Welcome to the Maunie of Ardwall blog

This is the blog of Maunie of Ardwall. After a six-year adventure sailing from Dartmouth to Australia, we are now back in Britain.

Wednesday, 15 February 2017

Big boats at the Wooden Boat Festival

This is the last of 3 posts on the Festival, you may be glad to hear! 

There were some larger and much-larger vessels on the water, with a couple of square-rigged sailing ships that welcomed visitors aboard.

The first was actually a iron-hulled ship (it must have got special dispensation to be part of the Wooden Boat Festival!) called the James Craig. She was built in Sunderland, in the north-east of England, in 1874 and sailed around the Horn 23 times in her heyday. In the early 1900's she was trading between NZ and Australia before a slow decline to become a storage hulk in Tasmania in 1911 then a coal lighter between 1925 and 1932. She was then sunk on a beach in Recherche Bay for 40 years before a long, slow battle to save her began in 1972; she was finally relaunched in 1997 and is based in Sydney at the Australian Maritime Museum and sailed by volunteers.

The James Craig is a three-masted barque, 70m in length 

Halyards and sheets coiled on belaying pins 

Huge wooden blocks (pulleys)

The second tall ship we visited was the 64m Tenacious and she is built of wood. Launched in 2000, she is operated as a training vessel by the Jubilee Sailing Trust for a crew of disabled and able-bodied people. We met a couple of the crew who'd sailed her down from Melbourne, one was blind and the other in a wheelchair and they were both pretty inspirational characters.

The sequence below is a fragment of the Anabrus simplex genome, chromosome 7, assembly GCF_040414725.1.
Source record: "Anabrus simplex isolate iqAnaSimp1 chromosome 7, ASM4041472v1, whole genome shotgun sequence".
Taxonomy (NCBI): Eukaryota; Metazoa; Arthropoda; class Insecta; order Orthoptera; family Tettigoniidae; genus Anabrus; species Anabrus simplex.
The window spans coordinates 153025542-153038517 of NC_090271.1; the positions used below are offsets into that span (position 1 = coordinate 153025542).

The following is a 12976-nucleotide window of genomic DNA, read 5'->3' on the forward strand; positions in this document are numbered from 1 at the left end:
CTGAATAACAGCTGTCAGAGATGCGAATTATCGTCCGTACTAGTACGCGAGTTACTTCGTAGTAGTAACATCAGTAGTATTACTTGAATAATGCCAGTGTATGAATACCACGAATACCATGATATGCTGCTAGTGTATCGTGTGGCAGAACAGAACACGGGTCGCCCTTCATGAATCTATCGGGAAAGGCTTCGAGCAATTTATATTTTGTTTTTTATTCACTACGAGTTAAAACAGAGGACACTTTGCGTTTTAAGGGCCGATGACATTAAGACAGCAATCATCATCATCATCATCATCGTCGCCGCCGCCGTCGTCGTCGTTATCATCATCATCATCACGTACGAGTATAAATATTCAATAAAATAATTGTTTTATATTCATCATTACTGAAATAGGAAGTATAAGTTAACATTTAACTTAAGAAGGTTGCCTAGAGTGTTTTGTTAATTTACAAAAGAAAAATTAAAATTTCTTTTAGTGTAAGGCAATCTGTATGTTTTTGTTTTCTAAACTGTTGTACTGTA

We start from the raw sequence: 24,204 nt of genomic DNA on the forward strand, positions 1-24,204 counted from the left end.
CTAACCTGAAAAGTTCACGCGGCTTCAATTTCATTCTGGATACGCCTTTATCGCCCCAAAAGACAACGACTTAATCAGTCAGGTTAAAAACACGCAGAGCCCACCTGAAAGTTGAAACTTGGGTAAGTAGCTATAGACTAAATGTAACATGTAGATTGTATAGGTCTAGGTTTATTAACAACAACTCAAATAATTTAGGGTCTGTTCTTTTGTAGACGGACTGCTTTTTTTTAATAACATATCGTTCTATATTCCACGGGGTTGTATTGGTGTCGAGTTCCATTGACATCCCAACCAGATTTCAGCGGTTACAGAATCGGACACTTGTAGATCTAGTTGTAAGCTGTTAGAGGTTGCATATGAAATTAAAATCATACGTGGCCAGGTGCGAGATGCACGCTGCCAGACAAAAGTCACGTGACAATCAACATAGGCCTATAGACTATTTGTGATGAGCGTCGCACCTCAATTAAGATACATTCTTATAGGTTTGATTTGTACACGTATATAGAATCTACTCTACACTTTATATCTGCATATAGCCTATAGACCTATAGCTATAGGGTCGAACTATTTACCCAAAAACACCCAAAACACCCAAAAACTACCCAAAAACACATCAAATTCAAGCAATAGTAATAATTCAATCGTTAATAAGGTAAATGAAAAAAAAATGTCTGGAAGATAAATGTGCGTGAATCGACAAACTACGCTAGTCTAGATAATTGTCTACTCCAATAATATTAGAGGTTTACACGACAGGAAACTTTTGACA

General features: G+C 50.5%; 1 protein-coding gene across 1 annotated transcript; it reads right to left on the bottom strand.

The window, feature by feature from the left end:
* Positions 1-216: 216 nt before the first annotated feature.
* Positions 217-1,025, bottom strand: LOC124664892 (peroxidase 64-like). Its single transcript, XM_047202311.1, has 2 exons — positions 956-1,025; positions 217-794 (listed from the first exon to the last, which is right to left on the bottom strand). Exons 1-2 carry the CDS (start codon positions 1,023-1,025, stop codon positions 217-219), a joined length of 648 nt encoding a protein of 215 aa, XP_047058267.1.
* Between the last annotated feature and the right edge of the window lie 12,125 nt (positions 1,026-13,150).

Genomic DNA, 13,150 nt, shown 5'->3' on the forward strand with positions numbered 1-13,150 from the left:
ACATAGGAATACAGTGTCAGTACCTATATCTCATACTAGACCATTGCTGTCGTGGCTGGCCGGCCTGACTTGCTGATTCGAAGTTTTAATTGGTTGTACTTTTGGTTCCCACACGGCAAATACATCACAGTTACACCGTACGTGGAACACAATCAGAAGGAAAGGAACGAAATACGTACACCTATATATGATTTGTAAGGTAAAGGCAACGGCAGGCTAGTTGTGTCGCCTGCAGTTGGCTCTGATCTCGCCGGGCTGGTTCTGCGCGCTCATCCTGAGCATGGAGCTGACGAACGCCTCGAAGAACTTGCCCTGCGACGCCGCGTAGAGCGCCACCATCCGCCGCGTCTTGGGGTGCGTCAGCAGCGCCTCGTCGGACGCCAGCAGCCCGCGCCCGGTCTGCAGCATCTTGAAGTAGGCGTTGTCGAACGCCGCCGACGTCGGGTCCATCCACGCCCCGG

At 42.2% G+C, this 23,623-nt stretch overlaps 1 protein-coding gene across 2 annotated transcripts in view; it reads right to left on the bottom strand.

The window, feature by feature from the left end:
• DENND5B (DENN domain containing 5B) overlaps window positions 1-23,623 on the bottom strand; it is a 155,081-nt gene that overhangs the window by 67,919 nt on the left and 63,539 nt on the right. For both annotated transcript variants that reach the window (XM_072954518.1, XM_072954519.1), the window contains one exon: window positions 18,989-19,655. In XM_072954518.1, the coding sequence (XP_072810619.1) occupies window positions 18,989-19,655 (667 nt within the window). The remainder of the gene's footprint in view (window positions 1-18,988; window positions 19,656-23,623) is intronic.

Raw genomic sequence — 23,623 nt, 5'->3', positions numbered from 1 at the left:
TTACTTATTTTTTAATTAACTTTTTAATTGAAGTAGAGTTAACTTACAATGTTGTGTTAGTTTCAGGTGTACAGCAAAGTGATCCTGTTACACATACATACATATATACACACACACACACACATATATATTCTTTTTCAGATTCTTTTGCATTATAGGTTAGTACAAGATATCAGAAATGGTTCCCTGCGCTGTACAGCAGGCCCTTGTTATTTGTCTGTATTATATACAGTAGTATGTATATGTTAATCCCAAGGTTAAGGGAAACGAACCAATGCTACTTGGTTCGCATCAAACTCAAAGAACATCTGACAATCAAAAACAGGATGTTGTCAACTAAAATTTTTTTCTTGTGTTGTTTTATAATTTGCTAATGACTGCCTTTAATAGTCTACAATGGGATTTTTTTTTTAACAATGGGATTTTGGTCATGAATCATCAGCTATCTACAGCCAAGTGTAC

More modern sail-handling technology included roller-reefing foresails

Tenacious' belaying pins are stainless steel - a more modern version of the James Craig set-up but doing exactly the same job 

Kerry, Sue and Dianne chat to one of the crew (who came from Cleveleys, just a few miles from where Dianne grew up)

The mess deck, with the laminated wooden ribs and planks 

We are about to start sailing again, after a brilliant week in Hobart. We'll be heading down the Dentrecasteaux Channel towards the south-east tip of Tasmania for a week or so be fore we return, briefly, to Hobart and then start planning the return crossing of the Bass Strait inn early March.

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